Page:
Streetlife symposium – University of Kent, 15 Sept 2015

Progressive Geographies

Posted on behalf of Phil Hubbard – Streetlife symposium, University of Kent, 15 Sept 201

streetlife-symposium-webThe street is a social space like no other. It has always been a key laboratory for studies of social life, from the roots of contemporary urban sociology in the pioneering ethnographies of the Chicago School through to the diverse range of contemporary studies which consider the performative, affective and non-representational nature of social practice through in situ examination of street etiquette and encounter. Yet, the street remains only loosely defined in many studies, and sometimes disappears from view when social action is privileged over material context. Streetlife: the shifting sociologies of the street, a one-day interdisciplinary symposium, sponsored by The Sociological Review and organised by Prof Phil Hubbard andDr Dawn Lyon (School of Sociology, Social Policy and Social Research, University of Kent) will address the ways in which the street matters in contemporary sociology and geography. It will critically…

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The escalator: a short history

Living in a Barrel

Escalator_Maastunnel Maastunnel Escalators, Rotterdam. Photo: RM

How did a fairground attraction become an important tool of urban renewal?

The first escalator was installed in 1897 at Coney Island, New York, as a fairground attraction. It’s inventor, Charles Seeberger worked at elevator manufacturer Otis, thet produced the first commercial escalator for the World Expo of 1900 in Paris. The first escalator In the Netherlands appeared in 1926, in the new building of the department store De Bijenkorf in The Hague. It was a real sensation, initially still seen more as an attraction rather than as means of transport. For months, here were long lines in the store, with people waiting to take a ride on the escalator.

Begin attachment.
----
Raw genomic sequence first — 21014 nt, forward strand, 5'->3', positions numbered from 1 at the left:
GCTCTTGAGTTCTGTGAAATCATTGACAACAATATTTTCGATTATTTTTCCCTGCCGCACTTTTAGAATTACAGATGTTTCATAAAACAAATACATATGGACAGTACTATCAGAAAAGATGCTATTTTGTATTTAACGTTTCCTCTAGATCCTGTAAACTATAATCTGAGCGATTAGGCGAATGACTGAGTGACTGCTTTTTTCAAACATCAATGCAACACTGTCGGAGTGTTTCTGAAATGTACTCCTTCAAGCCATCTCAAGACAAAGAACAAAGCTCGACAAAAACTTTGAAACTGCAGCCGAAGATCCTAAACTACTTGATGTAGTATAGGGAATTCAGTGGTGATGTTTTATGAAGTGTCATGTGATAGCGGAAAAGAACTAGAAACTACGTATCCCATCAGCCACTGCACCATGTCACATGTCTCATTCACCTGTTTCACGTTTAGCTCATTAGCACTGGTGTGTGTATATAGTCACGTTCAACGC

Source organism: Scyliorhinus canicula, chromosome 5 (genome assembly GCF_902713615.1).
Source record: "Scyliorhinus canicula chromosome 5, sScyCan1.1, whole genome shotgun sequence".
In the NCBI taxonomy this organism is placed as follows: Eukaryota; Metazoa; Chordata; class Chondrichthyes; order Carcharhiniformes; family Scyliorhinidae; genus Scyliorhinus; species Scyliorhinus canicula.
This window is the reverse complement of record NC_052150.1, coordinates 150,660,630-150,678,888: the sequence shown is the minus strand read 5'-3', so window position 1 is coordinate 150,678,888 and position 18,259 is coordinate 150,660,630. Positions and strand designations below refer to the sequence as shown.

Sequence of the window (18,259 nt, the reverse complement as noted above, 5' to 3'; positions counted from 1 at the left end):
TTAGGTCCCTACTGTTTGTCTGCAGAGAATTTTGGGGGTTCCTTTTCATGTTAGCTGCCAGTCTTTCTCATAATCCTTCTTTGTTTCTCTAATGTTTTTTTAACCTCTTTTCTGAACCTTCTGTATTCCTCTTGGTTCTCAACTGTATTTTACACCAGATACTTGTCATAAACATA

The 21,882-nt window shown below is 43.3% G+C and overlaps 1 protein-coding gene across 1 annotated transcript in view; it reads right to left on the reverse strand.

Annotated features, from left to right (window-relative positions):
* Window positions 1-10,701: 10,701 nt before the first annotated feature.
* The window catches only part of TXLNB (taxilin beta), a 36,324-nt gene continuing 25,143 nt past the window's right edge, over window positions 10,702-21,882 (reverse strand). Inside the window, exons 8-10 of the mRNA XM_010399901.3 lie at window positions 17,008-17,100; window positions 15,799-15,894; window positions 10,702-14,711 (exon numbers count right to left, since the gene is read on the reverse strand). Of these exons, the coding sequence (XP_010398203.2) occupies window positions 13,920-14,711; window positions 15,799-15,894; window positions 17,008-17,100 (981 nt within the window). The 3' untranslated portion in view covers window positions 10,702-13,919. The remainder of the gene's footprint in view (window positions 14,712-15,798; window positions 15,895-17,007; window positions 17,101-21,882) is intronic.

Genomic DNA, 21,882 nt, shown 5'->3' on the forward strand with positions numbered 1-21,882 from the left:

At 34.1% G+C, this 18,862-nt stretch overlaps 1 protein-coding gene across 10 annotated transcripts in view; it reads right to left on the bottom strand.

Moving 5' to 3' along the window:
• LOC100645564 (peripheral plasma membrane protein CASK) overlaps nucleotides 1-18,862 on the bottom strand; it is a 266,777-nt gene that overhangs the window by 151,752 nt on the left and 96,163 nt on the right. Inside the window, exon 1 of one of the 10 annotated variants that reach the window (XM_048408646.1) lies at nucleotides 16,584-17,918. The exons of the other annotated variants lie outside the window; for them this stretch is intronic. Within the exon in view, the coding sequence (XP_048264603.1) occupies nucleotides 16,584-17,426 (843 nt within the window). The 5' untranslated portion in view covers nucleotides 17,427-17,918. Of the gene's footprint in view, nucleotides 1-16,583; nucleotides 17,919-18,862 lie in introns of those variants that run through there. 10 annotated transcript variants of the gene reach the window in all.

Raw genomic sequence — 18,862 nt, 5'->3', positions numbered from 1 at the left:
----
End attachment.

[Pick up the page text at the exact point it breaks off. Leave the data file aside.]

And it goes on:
the first escalator Left: the first escalator at Coney Island. Right; “Stand right, walk left”


Escalators are designed to bring at the same time a large number of people from one floor to another. The capacity goes up…

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J.G. Ballard: Chronopolis – Time Cities and the Lost Future

Dr. Rinaldi's Horror Cabinet


Continuing from where I left off J.G. Ballard: Chrontopia and Post-Consumerist Society.

Ballard in his short story Chronopolis will envision a world where Time as Clock-time has been outlawed. In this short story he takes us through the history of one particular Time-City, Chronopolis where every facet of peoples existence was ruled by time and its measurements. We first meet Conrad Newman in the free worlds beyond the great and ruinous Time City, who is awaiting trial for his criminal heresies: he has brought the great central clock, the symbol of absolute regulatory control back online.

We discover from a friend of his Stacey that

‘Thirty million people once lived in this city,’ Stacey remarked. ‘Now the population is little more than two, and still declining. Those of us left hang on in what were once the distal suburbs, so that the city today is effectively an enormous ring, five miles…

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